With SaaS SAP cloud managed services, you don’t have to worry about keeping up with multiple commercial relationships for responsibilities like SAP licensing, maintenance, support and hosting.  The MSP does all of that. At the same time, the MSP usually provides additional services. This can include security monitoring and more to further free your team from SAP responsibilities.

Public Cloud SAP Managed Services

The public cloud, meaning services like Amazon Web Services (AWS) and Microsoft Azure, make SAP software available on their platforms. In theory, it’s easy to open an AWS account and spin up an instance of SAP ERP or SAP HANA. The low costs might be stunning to anyone familiar with the standard budgets for running an SAP instance on-premises. However, running SAP in the public cloud can be quite challenging. This is especially true if you need the performance, security and reliability most SAP customers are accustomed to. That’s where a public cloud SAP MSP demonstrates its value.

Not all SAP MSPs can competently handle the public cloud. One reason a service provider, or a highly experienced in-house staff member, is needed for the public cloud comes from the inevitable use of hybrid cloud architectures. Despite the wide acceptance of cloud architecture today, many customers are unable to move 100% of their SAP landscape to the cloud. At least not at the first go-round. Many organizations today continue to run some SAP assets on-premises or in private cloud environments. This may be due to in-house requirements, security concerns, or other factors.

An SAP managed service provider will help you oversee this generally complex architecture. In our experience working with SAP in the public cloud, a finely tuned SAP landscape needs harmonization between its infrastructure, operating system and application layers. As a public cloud SAP MSP, we blend automation, practical experience and technology together to deliver reliable operations and constant support. No matter where your landscape is hosted.

SAP HANA Managed Services

Managed services for SAP can be a good choice for companies that want to take advantage of the SAP HANA in-memory database. This is because SAP HANA can be challenging to implement and manage, and this is true of the S/4HANA suite as well. It takes experience and expertise to successfully implement and keep it running well. When you put SAP HANA in the cloud, the need for outside help increases.

SAP HANA and S/4HANA instances are now prevalent enough that any serious SAP MSP offers some level of SAP HANA managed services. In addition to being a certified SAP HANA Operations managed services provider, we built a next-generation cloud platform. This platform is optimized for SAP HANA workloads but can also be leveraged for basic SAP ERP workloads. The provides an easy path to upgrade when customers are ready to harness the right-sizing, performance and throughput needed for big data applications.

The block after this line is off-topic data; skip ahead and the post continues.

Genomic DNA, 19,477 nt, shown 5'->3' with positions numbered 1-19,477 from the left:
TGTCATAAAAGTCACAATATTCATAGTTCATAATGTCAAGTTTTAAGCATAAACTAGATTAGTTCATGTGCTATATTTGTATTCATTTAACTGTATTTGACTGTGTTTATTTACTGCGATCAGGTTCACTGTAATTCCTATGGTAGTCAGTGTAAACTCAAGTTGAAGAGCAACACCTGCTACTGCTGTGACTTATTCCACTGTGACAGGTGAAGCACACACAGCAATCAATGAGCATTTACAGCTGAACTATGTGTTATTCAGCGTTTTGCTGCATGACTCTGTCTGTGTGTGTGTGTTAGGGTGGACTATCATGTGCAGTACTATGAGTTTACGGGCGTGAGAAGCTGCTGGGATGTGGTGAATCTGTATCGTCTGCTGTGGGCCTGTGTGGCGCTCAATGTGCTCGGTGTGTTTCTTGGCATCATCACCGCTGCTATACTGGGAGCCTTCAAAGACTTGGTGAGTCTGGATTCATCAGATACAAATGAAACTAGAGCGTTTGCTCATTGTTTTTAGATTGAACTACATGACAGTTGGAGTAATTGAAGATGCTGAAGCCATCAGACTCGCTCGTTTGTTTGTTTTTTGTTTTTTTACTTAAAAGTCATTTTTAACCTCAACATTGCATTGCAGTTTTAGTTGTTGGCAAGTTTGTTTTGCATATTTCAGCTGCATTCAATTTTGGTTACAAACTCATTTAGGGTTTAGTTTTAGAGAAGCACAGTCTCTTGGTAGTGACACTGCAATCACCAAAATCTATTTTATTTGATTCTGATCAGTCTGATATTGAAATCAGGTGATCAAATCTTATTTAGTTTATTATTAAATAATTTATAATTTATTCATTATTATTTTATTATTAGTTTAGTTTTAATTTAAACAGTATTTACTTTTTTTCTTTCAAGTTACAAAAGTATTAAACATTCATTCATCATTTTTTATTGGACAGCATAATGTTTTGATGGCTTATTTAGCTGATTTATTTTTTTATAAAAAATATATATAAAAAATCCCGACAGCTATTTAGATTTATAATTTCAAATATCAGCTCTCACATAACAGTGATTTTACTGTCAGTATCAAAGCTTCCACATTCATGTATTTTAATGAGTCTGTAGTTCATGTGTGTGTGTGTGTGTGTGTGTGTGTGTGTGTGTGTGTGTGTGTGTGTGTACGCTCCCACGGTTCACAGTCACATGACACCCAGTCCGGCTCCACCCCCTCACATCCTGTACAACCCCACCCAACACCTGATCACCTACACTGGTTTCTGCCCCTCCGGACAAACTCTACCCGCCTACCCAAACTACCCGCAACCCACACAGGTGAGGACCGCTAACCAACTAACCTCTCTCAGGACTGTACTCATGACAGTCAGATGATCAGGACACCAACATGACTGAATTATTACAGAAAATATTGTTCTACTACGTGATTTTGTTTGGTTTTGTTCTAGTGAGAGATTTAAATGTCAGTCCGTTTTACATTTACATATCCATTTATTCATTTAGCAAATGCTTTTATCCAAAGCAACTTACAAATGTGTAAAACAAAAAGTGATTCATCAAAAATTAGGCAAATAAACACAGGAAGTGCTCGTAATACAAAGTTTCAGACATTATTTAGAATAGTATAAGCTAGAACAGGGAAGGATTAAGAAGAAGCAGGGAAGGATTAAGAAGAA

Working with the Right SAP MSP

The right SAP MSP for your business will be one who can meet your current and future needs. It will offer a combination of proven skills and specific services like private cloud hosting and SAP HANA managed services. A competent SAP MSP will be your long-term partner for your evolving SAP needs.

Symmetry has a strong track record as an SAP managed service provider. For over two decades, we have been deploying, tuning and managing complex SAP technical environments. Our cross-functional team of experts will support your SAP landscape across its complete lifecycle. With Symmetry, you get a range of managed service options. We can also create a custom managed service offering for your specific business requirements.

For the public cloud, we are certified as an AWS Advanced Consulting Partner with SAP Competency, and are a Microsoft partner. Conversely, our managed private cloud services let you to take advantage of our experience with multiple platforms. These include core business systems as well as integrated third-party applications. With our virtual private cloud, we do the work while you reap all the benefits. That service is delivered on dedicated Symmetry-owned equipment. Our data center solutions are built and supported by industry-leading teams of engineers with specializations in network, infrastructure, security and applications.

Now that you understand what it takes to be an SAP MSP, learn how Symmetry can play this role in your business. To learn how our SAP managed services can help your IT department become more productive, contact our team today.

The post What It Takes to Be A Great SAP Managed Service Provider appeared first on Symmetry.

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Symmetry Blog by Jay Graboff, Cloud Product Manager - 2w ago

Companies that use SAP to run their businesses are facing a wealth of new choices for how they host and manage their SAP landscapes. This can include a private cloud, public cloud or a hybrid cloud mix. In the public cloud arena, it is now possible to run mission critical applications like SAP HANA on Azure. This may, or may not, be the right choice for your business. Many factors should influence your choice to place your SAP HANA in-memory database and data platform on Microsoft’s Azure public cloud infrastructure.

Defining Microsoft Azure and SAP HANA

Should you run SAP HANA on Azure? First, two quick definitions. Azure is Microsoft’s cloud platform, notable for its immense depth of capacity and breadth of service offerings. It’s a global platform. It enables you to run virtually any software stack you can imagine for a wide array of use cases. Azure naturally aligns with the Windows stack, but it is not at all limited by it.

SAP HANA, in turn, is a relational database platform that’s based on in-memory technology. With SAP HANA, data resides in the computer’s solid-state Random Access Memory (RAM). This architecture leads to dramatic improvements in database performance over traditional disk-optimized databases. The CPU can access directly for workloads like Business Intelligence (BI), ERP and other enterprise applications.